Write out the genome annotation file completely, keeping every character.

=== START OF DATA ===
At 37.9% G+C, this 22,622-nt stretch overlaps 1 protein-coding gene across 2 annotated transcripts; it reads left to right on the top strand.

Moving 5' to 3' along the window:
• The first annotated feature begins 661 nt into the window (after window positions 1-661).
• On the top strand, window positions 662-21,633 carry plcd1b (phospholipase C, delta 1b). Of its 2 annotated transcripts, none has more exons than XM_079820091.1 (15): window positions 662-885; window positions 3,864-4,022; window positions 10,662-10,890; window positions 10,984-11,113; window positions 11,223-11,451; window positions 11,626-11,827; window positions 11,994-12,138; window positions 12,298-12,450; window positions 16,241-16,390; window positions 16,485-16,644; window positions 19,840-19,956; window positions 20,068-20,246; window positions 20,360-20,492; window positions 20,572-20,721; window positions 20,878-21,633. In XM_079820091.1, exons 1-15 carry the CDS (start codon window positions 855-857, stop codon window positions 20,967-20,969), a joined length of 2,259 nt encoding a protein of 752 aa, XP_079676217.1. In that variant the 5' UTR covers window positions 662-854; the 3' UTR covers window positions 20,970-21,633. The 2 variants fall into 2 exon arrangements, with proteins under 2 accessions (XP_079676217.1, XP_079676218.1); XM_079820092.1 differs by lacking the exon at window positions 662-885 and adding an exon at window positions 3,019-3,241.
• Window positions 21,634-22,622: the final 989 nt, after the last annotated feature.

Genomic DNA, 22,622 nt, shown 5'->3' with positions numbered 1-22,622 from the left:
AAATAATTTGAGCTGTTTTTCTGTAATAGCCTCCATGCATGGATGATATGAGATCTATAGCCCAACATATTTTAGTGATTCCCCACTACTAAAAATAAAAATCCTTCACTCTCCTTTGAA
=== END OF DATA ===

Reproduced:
At 37.9% G+C, this 22,622-nt stretch overlaps 1 protein-coding gene across 2 annotated transcripts; it reads left to right on the top strand.

Moving 5' to 3' along the window:
• The first annotated feature begins 661 nt into the window (after window positions 1-661).
• On the top strand, window positions 662-21,633 carry plcd1b (phospholipase C, delta 1b). Of its 2 annotated transcripts, none has more exons than XM_079820091.1 (15): window positions 662-885; window positions 3,864-4,022; window positions 10,662-10,890; window positions 10,984-11,113; window positions 11,223-11,451; window positions 11,626-11,827; window positions 11,994-12,138; window positions 12,298-12,450; window positions 16,241-16,390; window positions 16,485-16,644; window positions 19,840-19,956; window positions 20,068-20,246; window positions 20,360-20,492; window positions 20,572-20,721; window positions 20,878-21,633. In XM_079820091.1, exons 1-15 carry the CDS (start codon window positions 855-857, stop codon window positions 20,967-20,969), a joined length of 2,259 nt encoding a protein of 752 aa, XP_079676217.1. In that variant the 5' UTR covers window positions 662-854; the 3' UTR covers window positions 20,970-21,633. The 2 variants fall into 2 exon arrangements, with proteins under 2 accessions (XP_079676217.1, XP_079676218.1); XM_079820092.1 differs by lacking the exon at window positions 662-885 and adding an exon at window positions 3,019-3,241.
• Window positions 21,634-22,622: the final 989 nt, after the last annotated feature.

Genomic DNA, 22,622 nt, shown 5'->3' with positions numbered 1-22,622 from the left:
AAATAATTTGAGCTGTTTTTCTGTAATAGCCTCCATGCATGGATGATATGAGATCTATAGCCCAACATATTTTAGTGATTCCCCACTACTAAAAATAAAAATCCTTCACTCTCCTTTGAA